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Bye Aerospace and Oxis Energy: an electric plane revolution or more Moller nonsense?

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posted on Nov, 30 2019 @ 07:26 PM
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Bye Aerospace is a company based in Colorado. They have been working on electric personal planes for some time now. Their goal is make purely personal aircraft capable of being used in place of piston powered equivalents, like the Cessna. They are planning on getting an aircraft purely electric with double range of what is possible now with sparky planes. They even have a proof of concept aircraft. The secret sauce is the battery tech from a company called Oxis Energy.

Oxis Energy has been working on improved Lithium-Sulfur batteries. This battery tech has been known since the 1960s. While the energy density is good, no, not even just good, it's great! it has a problem with the lithium polysulfide cathodes dissolving away into the electrolytes. Oxis claims they have a new secret electrolyte that preserves the cathodes for far, far longer. The other problem with LiS batteries is their tendency to catch fire. It's some ugly chemistry in their. OTOH, Oxis claims they have solved this, too.

How much better is better for the claimed energy storage? The LiS batteries Oxis has supposedly pack a whopping 500 Wh/kg. In comparison, the Tesla Model 3 batteries have an estimate between 168 Wh/kg to 250 Wh/kg. At worst, that's twice the energy density of Musk's current generation of Li-Ion batteries. The other primary competitor to the Li-Ion battery was the Aluminum Ion battery, but it's energy density is only about 20% more than Li-Ion. That said, the Al-Ion batteries are ridiculously safe with a demo by Stanford showing a drill go through a battery in use and no fires or sparks. Still, Al-Ion has mass manufacturing problems, still.

I don't want to sound like a total debbie downer here, but the question becomes why hasn't Oxis been either bought out or selling its battery tech to more than just Bye Aerospace? The military, transportation, even energy storage companies would be wildly all over this. And yet...there's very little press on this. Even the announced partnerships on their website seem anemic.

So what is going on there? Is this actually a revolution? Or is this a dead end tech that has nontrivial problems Oxis isn't discussing? Or are we seeing a faux breakthrough much like Moller?

Moller claimed, fwiw, he was working on flying cars and soaked up most of the capital available for that development. He kept claiming the flying car was just around the corner and he needed just a little more money to be put in. He was sued multiple times and lost. Now there are others working in that space and they have made far, far more progress than he ever did.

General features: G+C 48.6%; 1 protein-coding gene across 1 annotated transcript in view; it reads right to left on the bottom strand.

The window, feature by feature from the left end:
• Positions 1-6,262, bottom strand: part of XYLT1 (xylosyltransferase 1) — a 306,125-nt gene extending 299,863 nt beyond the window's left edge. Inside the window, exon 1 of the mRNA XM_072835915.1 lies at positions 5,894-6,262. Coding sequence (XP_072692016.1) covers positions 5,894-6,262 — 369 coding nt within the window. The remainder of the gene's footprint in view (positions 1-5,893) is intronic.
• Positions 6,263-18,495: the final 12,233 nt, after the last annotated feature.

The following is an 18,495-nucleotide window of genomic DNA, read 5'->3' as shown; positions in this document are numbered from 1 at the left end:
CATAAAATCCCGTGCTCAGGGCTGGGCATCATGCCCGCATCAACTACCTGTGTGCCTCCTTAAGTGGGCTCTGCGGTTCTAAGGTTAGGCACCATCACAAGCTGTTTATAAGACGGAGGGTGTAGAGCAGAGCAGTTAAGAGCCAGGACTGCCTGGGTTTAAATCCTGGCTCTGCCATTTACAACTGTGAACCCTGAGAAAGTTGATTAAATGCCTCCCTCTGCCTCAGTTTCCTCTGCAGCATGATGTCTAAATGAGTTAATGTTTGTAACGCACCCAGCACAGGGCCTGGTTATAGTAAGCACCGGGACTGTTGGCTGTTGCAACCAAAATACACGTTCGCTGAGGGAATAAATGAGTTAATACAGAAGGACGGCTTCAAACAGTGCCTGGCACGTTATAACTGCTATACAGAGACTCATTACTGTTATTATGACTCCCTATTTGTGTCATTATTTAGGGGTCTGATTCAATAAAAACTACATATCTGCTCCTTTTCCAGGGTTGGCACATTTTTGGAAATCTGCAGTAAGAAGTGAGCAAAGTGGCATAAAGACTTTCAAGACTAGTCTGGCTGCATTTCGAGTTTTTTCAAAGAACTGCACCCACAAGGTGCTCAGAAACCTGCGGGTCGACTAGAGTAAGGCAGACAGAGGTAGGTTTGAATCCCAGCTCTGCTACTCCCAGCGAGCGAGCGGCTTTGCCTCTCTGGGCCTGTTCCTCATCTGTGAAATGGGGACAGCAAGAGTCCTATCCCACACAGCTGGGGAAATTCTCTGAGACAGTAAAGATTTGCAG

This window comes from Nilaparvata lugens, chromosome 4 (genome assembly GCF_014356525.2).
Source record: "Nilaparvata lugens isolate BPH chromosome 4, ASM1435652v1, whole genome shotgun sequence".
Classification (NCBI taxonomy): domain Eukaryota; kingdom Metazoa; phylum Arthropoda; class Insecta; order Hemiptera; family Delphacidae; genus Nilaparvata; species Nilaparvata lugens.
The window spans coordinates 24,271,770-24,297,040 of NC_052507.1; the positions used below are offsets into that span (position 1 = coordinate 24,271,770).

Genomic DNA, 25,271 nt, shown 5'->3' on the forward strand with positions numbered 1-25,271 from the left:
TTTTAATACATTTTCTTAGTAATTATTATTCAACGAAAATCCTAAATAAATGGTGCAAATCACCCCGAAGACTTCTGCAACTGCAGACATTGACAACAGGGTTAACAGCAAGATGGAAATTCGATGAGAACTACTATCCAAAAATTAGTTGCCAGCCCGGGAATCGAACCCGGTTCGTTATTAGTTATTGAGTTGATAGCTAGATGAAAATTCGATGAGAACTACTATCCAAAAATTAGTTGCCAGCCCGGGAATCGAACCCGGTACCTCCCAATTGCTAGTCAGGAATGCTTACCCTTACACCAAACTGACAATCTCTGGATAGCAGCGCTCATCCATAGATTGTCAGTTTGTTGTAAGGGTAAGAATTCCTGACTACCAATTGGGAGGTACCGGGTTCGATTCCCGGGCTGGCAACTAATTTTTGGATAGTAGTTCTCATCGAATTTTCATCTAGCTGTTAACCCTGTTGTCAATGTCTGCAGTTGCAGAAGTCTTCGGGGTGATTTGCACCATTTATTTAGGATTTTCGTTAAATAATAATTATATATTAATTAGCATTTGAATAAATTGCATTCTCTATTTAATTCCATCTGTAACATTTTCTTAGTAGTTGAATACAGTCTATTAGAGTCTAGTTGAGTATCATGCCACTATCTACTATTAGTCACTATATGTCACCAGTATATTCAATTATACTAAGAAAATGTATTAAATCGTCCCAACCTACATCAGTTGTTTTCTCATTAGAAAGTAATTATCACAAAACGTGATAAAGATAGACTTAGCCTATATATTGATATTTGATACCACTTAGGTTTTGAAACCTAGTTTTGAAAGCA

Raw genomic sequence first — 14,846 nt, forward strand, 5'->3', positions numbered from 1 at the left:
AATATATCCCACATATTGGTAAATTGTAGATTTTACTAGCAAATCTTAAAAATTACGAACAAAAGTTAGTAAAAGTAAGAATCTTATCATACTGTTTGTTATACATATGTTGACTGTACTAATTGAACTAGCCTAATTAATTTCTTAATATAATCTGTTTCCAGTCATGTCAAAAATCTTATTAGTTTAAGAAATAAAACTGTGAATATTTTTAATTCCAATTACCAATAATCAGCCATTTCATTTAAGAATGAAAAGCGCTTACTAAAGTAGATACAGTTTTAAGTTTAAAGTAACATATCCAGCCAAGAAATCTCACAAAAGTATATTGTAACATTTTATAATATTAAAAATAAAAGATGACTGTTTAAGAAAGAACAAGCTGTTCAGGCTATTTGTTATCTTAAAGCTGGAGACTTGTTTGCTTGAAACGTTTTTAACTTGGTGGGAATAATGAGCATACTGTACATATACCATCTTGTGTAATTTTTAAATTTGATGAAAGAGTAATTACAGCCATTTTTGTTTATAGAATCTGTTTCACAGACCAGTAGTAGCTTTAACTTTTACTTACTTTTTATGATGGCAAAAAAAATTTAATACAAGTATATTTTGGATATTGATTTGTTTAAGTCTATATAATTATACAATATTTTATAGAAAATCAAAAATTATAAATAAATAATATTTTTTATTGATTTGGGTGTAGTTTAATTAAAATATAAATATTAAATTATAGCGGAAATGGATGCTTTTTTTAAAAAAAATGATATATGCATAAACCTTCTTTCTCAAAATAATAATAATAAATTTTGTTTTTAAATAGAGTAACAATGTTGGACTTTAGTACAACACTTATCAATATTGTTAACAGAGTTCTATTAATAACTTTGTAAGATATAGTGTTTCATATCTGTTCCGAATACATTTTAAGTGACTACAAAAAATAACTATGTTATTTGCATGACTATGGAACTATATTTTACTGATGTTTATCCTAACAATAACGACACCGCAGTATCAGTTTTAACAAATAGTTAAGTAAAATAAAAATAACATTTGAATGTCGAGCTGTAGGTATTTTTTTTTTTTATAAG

Oxis' tech has enormous potential. if it's real. The electric plane revolution could be big. The personal vertical flight regime could be even bigger: pushing a 'flying car' to 100 km and an hour+ flight capability would be a big win for the business model. If the whole Oxis thing is actually real.

spectrum.ieee.org...
newatlas.com...
oxisenergy.com...
en.wikipedia.org...




posted on Nov, 30 2019 @ 08:41 PM
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a reply to: anzha

Airbus Defense put Li-S batteries on their Zephyr HAPS, and flew it for 14 days. It used solar power during the day, and battery power at night.



posted on Nov, 30 2019 @ 08:46 PM
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From the first link....
"The company says it has 186 patents, with 87 more pending..."
It could be very informative to have a look at these patents to see just how viable this technology is.



posted on Dec, 1 2019 @ 03:09 PM
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originally posted by: Osirisvset
From the first link....
"The company says it has 186 patents, with 87 more pending..."
It could be very informative to have a look at these patents to see just how viable this technology is.





Correct me if I'm wrong, but patents don't have to be overly technical. It may or not explain exactly how the proposed device works. Lots of things have been patented that weren't the best idea.



posted on Dec, 1 2019 @ 03:30 PM
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The crash'em-up-derbies of the future are going to kick ass!



posted on Dec, 1 2019 @ 07:47 PM
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a reply to: anzha




the question becomes why hasn't Oxis been either bought out or selling its battery tech to more than just Bye Aerospace? The military, transportation, even energy storage companies would be wildly all over this. And yet...
...
Oxis' tech has enormous potential. if it's real.


You kind of answer your own question, no?

I'm not going to convert to joules, but even twice a Tesla battery is eight times less weight -efficient than avgas.


originally posted by: RadioRobert

We are nowhere close enough to batteries with enough energy-density to make battery-electric air vehicles make any sense. Anything all electric is a PR effort, college program, and/or straight scam.


Goes double for any VTOL project.



posted on Dec, 3 2019 @ 06:42 AM
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originally posted by: RadioRobert
a reply to: anzha

I'm not going to convert to joules, but even twice a Tesla battery is eight times less weight -efficient than avgas.


This is why any attempts at electric aircraft that are anything more than giant quadcopters with 40 minute endurances that hop from charging station to charging station delivering Amazon packages are nothing more than investor scams, Moller 2.0.




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